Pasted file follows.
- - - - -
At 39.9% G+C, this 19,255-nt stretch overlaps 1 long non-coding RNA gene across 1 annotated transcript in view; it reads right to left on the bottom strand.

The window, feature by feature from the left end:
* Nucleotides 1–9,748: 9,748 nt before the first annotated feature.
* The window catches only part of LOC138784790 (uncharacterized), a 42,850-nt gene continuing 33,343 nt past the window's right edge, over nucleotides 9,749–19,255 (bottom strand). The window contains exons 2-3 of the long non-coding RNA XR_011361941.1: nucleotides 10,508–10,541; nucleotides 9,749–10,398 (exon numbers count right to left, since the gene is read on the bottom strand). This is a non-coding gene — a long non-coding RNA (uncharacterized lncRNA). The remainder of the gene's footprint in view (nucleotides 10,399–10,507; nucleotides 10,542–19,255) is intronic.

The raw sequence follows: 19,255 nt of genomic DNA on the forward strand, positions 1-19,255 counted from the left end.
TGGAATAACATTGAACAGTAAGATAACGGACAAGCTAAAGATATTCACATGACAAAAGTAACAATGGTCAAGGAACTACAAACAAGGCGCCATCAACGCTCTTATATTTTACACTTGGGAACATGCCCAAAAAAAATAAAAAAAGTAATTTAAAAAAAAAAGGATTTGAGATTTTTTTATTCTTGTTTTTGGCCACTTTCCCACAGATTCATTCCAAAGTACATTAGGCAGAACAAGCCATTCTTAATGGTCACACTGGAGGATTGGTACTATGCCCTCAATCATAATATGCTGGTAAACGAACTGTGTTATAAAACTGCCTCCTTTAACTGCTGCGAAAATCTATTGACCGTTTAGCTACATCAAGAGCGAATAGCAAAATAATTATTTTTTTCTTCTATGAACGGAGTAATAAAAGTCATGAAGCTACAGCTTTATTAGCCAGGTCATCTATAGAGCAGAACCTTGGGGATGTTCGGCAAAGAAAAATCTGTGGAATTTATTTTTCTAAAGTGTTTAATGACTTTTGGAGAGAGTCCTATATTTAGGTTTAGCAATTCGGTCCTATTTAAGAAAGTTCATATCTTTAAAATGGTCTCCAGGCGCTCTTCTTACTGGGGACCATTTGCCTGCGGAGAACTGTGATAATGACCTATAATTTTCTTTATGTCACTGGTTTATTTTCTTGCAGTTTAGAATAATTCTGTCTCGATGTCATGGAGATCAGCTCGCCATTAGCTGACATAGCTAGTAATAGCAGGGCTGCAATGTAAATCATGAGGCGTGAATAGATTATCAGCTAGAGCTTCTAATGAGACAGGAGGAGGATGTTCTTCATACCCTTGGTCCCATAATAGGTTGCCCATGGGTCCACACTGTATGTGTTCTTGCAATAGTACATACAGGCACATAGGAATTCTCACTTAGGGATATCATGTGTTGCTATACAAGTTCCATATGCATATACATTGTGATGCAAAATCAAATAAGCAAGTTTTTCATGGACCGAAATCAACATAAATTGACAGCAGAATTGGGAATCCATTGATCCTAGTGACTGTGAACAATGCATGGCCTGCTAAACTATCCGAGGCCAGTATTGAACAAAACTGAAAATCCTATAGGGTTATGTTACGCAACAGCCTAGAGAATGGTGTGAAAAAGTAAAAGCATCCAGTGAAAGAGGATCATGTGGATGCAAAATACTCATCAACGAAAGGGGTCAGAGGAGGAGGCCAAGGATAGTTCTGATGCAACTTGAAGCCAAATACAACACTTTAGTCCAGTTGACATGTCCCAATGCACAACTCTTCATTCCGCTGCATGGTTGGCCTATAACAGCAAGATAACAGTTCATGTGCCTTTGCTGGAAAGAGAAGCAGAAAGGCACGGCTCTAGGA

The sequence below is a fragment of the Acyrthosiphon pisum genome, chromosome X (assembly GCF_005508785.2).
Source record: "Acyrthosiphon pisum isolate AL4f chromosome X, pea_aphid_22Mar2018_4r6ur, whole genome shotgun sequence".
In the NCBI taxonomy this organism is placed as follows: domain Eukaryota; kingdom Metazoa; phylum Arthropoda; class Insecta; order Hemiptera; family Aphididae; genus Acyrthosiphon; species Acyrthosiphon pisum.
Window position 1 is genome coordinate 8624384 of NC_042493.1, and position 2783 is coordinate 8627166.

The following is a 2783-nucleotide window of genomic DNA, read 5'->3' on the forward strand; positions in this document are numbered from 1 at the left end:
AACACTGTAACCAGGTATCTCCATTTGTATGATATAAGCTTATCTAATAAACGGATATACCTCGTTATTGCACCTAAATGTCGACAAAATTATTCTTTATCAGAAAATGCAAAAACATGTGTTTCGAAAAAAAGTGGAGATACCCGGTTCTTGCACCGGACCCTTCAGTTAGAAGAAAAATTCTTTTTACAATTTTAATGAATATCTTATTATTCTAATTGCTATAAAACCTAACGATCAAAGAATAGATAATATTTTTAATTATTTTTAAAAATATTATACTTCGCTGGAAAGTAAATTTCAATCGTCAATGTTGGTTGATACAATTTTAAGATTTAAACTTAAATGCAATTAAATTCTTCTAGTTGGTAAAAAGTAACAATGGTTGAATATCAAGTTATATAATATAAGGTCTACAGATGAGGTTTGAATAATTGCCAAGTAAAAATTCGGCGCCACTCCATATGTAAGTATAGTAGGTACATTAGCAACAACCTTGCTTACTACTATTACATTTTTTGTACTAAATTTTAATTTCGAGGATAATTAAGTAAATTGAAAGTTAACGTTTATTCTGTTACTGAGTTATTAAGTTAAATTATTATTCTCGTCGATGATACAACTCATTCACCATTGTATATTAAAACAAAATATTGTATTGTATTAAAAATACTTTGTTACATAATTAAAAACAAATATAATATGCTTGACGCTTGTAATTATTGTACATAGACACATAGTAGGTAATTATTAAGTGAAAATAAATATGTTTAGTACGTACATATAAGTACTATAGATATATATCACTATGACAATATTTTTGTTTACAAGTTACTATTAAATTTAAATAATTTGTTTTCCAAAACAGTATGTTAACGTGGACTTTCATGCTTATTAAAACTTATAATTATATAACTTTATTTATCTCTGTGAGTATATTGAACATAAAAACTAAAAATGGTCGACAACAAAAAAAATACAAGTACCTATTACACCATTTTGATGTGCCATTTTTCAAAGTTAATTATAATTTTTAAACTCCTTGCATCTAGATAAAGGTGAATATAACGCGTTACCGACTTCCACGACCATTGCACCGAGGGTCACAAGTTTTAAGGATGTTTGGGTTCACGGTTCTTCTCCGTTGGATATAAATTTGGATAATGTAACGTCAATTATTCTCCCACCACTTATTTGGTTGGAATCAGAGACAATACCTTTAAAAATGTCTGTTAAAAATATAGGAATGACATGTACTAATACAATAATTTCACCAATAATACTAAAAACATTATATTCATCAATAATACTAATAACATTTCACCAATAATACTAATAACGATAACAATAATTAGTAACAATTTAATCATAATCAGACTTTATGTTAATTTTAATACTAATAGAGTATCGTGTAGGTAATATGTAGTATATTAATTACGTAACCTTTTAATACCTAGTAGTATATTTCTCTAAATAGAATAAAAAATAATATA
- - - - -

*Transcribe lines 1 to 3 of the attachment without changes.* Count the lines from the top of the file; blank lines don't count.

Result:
At 39.9% G+C, this 19,255-nt stretch overlaps 1 long non-coding RNA gene across 1 annotated transcript in view; it reads right to left on the bottom strand.

The window, feature by feature from the left end:
* Nucleotides 1–9,748: 9,748 nt before the first annotated feature.